Touching Lives - September 2015
Helping children with Down syndrome to see more clearly
Vision problems are common in children with Down syndrome. New research funded by Action aims to ensure each child gets the best glasses possible.
Henry is a typical 12-year-old boy who loves being active, being outside and being with his friends. He has Down syndrome and has worn glasses since he was at nursery, to help him focus and to correct a squint. But even with hospital-prescribed glasses, his mum, Caroline, was concerned about his sight.
Henry copes well in mainstream school but as the move from primary to secondary school beckoned, his parents began to wonder just how well he could see. They felt this might be affecting his confidence in unfamiliar places and contributing to problems with reading. They also noticed he was having difficulties using IT equipment and struggled to play computer games.
“He has learning disabilities, but I still felt that his reading was not quite where it could be,” says Caroline. “You don’t get a second chance at education and I didn’t want Henry to miss out.
“I am also very conscious that, if vision problems aren’t identified and corrected, there’s a danger that people think a learning disability is more severe than it is. There are much lower expectations for a child as a result, so they aren’t encouraged to reach their full potential.”
Caroline heard Dr Margaret Woodhouse speak at a conference for parents and professionals, and was encouraged to find out about her work.
Dr Woodhouse, based at Cardiff University, has studied vision in children with Down syndrome for 25 years and is the leading world expert in this field. She has found that bifocal glasses seem to really help these children.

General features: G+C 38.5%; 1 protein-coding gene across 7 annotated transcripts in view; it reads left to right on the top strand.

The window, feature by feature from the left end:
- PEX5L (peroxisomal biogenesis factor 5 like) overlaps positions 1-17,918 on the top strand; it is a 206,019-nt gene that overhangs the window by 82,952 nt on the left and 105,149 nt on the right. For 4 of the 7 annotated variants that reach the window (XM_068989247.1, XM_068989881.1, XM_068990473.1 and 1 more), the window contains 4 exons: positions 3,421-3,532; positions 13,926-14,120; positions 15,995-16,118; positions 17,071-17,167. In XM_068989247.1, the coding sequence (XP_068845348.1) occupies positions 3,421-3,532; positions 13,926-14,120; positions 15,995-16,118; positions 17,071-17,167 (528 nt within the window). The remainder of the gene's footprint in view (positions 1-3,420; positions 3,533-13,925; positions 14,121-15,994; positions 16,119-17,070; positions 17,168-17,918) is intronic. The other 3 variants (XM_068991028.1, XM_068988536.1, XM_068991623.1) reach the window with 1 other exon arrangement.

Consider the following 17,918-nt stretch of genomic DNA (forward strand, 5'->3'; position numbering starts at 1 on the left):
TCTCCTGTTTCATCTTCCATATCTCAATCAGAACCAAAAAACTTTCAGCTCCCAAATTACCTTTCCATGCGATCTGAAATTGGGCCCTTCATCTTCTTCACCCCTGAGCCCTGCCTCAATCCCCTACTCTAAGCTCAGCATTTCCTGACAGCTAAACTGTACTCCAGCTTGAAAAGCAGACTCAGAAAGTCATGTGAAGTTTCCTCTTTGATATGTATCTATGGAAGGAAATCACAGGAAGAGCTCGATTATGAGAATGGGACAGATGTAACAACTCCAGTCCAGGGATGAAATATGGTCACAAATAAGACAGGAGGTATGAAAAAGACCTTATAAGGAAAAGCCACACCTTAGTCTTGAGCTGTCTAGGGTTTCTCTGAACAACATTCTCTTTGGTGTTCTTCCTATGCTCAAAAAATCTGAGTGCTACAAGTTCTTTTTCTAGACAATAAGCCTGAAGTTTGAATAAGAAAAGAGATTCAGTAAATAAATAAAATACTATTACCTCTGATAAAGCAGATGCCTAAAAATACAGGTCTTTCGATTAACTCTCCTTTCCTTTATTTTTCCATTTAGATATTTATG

Henry and Caroline visited Dr Woodhouse for tests, which showed he was indeed struggling. He was prescribed bifocal glasses and these have made a huge difference.
His reading and handwriting have both improved and everyday skills, like doing zips and buttons, are also much easier, meaning Henry is able to be more independent.
“He knows the glasses help him see better,” says Caroline. “At the moment, Henry says he wants to work in a shop or café when he’s grown up. Being able to read confidently and use IT equipment will help him achieve this.”
With Action funding of almost £170,000, Dr Woodhouse is working with a group that includes 80 children with Down syndrome, to establish why bifocal glasses seem to be so beneficial.
“We hope to discover more about how bifocals improve the vision of children with Down syndrome and their ability to explore the world around them,” says Dr Woodhouse.
“Our work could lead to better ways to predict which children will benefit from bifocals, along with new prescribing guidelines for specialists in eye clinics, who don’t all know how to prescribe bifocals for children.”